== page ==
In a world of polarities, we are often familiar (through our school and academic education) with the word entropy, which basically describes a thermodynamic law in which energy dissipates through use, usually in the form of heat. Thus, if you think of a piece of wood, when you burn it, its accumulated energy is dissipated through heat, up to a point where there is no more wood to burn as all the accumulated energy has now dissipated. Syntropy sits on the other side of this polarity, where instead of dissipation of energy, it accumulates energy through a cooling process. Going back to the previous example then, the syntropic process takes place through the growth of the plant towards the formation of the wood (which was then burned). In this case, energy from the sun has been accumulated through photosynthesis.
Syntropy thus, is directly related to living processes (simplistically measured as photosynthetic capacity), as only life is capable of organising, complexifying and accumulating through a cooling means. So, when we look back at the conceptual framework, does syntropy describe all the qualities hidden in the name Analogue Dynamic Successional Stratified Agroforestry?
In my understanding, yes it does, but it requires further clarification. That is, syntropic farming is certainly concerned with favouring processes that cools, organise, complexify and accumulate energy (in other words optimise photosynthesis), and a very good way to do that is through:
However, the human element, which is the key defining factor of syntropic agriculture, is not so evident in the word syntropy, and requires further examination. In fact, unfortunately, there is often a perception that Syntropic processes are good and Entropic processes are bad, which is the same as saying that growth is good but decay is bad, and a lot of emphasis is devoted to growth alone. This then creates a significant problem, as growth cannot continue in perpetuity without decay (and vice-versa), it will collapse unless external inputs (fertilizer, pesticides, irrigation) are used.
These two polarities must be brought into balance, where the forces of decay and growth are kept in synergistic order, and here is where the human factor comes into its full expression, not only in design but more importantly in observation, participation and management. Here it is also possible to conceptualize why syntropic farming is process and knowledge-based rather than input-based. Instead of fertilizers, irrigations and pesticides, we conduct our plant communities with observation, contemplation and understanding.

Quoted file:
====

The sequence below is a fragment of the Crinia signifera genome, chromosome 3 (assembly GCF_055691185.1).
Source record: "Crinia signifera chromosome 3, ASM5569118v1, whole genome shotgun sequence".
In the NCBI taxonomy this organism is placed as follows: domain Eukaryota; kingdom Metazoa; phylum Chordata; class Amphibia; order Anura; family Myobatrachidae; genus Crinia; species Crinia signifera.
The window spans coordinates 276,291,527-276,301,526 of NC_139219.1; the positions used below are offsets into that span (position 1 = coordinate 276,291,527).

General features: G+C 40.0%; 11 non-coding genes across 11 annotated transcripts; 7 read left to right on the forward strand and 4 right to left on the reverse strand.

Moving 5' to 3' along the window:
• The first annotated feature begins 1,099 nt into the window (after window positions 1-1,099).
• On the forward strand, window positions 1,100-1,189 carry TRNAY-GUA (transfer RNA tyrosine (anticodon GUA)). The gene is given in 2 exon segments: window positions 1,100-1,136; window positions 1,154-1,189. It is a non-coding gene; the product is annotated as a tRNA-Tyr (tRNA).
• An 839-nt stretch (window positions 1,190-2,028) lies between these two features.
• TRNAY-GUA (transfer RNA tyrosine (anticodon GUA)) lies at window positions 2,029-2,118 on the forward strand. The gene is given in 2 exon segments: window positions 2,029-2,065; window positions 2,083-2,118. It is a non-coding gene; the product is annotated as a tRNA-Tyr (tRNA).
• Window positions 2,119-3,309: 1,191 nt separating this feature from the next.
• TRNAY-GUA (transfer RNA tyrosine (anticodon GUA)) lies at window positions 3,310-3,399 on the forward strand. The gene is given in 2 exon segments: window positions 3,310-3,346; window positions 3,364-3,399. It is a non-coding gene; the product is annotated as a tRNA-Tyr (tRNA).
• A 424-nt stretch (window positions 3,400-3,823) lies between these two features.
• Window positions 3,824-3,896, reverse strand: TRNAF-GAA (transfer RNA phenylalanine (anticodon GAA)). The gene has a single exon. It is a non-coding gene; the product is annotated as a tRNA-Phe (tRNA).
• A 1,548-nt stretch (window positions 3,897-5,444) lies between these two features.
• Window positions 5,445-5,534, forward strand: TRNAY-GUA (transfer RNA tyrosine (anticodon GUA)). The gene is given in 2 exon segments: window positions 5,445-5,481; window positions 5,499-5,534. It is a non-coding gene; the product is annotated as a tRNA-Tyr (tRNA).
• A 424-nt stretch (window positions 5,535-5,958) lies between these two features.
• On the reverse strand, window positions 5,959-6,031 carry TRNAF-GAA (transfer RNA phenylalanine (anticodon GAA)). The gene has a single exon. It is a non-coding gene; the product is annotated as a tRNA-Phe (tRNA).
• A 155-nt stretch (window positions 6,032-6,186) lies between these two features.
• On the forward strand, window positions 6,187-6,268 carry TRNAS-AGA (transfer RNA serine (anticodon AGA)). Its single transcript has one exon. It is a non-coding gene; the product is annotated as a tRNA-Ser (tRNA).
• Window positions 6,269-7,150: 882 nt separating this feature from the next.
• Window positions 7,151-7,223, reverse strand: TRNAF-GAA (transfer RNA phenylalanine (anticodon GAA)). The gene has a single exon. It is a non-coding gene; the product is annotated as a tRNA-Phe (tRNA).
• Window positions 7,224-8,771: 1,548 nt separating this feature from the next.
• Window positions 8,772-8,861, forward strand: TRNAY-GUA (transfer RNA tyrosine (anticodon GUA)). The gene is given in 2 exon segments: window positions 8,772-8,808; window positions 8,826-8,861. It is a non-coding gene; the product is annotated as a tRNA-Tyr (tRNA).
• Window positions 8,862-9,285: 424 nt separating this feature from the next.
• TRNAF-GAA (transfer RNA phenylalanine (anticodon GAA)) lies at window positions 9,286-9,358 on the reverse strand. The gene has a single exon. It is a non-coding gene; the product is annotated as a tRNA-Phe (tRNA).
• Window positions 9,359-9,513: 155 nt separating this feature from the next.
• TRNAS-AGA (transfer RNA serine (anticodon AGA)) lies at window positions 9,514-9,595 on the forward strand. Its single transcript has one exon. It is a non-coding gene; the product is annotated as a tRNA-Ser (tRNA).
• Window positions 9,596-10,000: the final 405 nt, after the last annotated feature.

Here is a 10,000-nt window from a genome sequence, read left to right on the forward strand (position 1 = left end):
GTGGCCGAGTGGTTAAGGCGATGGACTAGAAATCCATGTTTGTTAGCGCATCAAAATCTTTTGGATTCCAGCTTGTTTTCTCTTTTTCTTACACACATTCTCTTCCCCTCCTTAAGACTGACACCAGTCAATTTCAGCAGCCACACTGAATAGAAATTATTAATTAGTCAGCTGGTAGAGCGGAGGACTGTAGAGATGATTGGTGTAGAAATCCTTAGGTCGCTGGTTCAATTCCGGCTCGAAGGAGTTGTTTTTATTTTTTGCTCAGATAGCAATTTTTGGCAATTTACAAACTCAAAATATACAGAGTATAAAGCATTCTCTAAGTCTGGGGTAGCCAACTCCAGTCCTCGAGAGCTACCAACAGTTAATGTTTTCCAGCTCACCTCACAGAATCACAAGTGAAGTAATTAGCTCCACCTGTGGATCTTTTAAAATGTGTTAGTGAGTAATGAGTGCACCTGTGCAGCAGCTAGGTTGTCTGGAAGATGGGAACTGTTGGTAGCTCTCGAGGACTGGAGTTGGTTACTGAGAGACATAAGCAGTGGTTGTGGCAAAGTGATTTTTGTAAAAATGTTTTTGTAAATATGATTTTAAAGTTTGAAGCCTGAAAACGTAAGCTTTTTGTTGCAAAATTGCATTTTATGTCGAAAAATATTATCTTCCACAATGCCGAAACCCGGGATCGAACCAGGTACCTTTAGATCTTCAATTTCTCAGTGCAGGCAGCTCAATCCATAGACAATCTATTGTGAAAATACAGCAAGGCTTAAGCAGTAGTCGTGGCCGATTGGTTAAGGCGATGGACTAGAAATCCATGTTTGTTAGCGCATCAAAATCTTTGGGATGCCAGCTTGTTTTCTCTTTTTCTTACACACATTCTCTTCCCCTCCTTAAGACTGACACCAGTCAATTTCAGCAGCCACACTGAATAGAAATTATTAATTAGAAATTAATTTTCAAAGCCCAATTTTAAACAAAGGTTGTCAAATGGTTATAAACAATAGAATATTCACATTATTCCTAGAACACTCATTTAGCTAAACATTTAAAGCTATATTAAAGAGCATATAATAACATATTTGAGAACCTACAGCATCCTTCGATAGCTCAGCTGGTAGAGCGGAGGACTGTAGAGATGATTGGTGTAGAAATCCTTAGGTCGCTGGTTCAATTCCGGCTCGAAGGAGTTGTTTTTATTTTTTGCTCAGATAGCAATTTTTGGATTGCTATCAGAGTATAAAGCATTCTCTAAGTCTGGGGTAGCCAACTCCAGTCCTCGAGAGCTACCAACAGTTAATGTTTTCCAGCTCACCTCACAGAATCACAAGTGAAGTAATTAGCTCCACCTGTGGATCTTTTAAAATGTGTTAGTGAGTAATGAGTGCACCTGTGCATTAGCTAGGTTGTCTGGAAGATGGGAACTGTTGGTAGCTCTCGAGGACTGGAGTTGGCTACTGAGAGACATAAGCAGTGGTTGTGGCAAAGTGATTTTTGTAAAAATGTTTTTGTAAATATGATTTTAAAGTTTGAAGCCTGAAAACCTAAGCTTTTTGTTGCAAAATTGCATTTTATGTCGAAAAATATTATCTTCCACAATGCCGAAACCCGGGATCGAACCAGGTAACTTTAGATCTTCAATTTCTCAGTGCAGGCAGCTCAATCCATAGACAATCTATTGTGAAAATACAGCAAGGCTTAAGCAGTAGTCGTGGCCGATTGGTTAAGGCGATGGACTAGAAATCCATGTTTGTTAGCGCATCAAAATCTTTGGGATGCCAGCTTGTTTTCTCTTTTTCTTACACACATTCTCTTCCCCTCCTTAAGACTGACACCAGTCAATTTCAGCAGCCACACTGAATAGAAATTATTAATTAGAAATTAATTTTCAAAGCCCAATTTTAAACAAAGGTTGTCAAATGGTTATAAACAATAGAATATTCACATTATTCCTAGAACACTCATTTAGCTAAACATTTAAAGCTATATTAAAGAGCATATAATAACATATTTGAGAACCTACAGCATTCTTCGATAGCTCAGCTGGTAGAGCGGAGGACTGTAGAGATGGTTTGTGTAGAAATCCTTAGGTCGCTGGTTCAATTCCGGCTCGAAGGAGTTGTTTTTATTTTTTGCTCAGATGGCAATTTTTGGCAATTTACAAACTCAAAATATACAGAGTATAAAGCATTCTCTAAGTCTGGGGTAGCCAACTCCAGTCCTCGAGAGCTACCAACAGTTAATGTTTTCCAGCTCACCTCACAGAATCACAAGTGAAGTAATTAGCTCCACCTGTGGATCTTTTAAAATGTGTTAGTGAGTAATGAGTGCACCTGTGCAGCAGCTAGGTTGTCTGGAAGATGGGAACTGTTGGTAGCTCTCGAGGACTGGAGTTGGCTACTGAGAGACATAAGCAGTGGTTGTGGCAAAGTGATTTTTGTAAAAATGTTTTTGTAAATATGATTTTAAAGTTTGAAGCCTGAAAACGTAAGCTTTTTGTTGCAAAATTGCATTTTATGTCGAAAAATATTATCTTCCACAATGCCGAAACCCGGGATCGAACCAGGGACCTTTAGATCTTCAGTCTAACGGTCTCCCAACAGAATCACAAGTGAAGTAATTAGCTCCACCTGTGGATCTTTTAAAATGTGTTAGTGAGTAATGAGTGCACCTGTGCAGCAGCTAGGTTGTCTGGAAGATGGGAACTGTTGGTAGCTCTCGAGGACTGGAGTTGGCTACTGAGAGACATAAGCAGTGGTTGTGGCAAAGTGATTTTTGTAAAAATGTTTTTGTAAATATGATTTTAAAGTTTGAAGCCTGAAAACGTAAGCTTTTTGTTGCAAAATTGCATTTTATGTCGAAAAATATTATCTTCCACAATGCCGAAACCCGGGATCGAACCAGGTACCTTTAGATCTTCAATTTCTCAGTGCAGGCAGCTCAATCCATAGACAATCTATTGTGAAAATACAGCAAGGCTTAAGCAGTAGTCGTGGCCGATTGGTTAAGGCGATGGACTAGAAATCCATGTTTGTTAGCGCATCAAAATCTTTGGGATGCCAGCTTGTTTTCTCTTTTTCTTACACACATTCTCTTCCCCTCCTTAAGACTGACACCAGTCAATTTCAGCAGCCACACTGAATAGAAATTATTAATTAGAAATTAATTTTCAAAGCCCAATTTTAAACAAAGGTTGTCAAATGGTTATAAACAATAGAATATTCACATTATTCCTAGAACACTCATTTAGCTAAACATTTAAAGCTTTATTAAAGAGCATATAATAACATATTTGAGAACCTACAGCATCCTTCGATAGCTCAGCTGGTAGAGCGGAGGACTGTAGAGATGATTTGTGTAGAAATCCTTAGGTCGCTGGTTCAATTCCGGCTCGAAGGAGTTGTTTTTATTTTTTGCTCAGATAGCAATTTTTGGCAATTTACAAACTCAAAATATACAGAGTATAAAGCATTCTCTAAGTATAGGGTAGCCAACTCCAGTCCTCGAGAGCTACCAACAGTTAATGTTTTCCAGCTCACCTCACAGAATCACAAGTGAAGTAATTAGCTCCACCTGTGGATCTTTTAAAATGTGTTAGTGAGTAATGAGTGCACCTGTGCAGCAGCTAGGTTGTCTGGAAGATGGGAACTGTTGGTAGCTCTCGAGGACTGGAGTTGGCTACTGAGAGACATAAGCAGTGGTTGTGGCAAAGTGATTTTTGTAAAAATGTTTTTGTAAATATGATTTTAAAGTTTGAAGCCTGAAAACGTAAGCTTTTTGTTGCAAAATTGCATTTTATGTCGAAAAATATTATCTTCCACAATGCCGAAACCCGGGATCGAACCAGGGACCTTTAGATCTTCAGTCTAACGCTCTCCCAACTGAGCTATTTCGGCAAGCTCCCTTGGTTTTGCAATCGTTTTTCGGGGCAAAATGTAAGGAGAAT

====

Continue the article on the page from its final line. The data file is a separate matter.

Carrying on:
Syntropic farming is thus highly context-specific and its success is entirely dependent on the relationship between individual human(s) and nature. Land managers need to understand that they are embedded in their agroforestry and that they need to be a part of it. If they simply design and implement their systems with analogy, succession, stratification and productivity in place, but they do not consider themselves in the picture, they will fail, I’ve done it, and I’ve seen many do it. The success of Syntropic farming is directly related to the level of engagement of the human(s) being in charge.
Once we understand that when we plant a tree we have a teacher for life, then all the techniques and concepts of syntropic farming have a place to hang on and can be called upon at anytime, anywhere!
By Victor Pires
Since the release of the short documentary "Life in Syntropy", syntropic farming has received a lot of well deserved attention regarding its potential for regeneration and food production in an economically viable manner. In just a few years, its nomenclature like stratification, placenta, pulsing, etc. has become common words within the regenerative agriculture community.
However, while its practices seem to be travelling across the globe, its foundational principles and overarching philosophy, that is, what anchors those practices, have not. And as a result, early adopters have struggled to make their own decisions, and have to rely on "experts" to tell them what they should do, or what is happening on their land...
By Victor Pires
Jeremy Melder from Beaming Green has interviewed Victor Pires in this fun and informative introductory session on Syntropic Agriculture...
By Victor Pires
A very enjoyable and informative conversation with Poldi and his quirk podcast.
Here are some of the things we've talked about:
Hope you enjoy it
Looking forward to working and growing with you...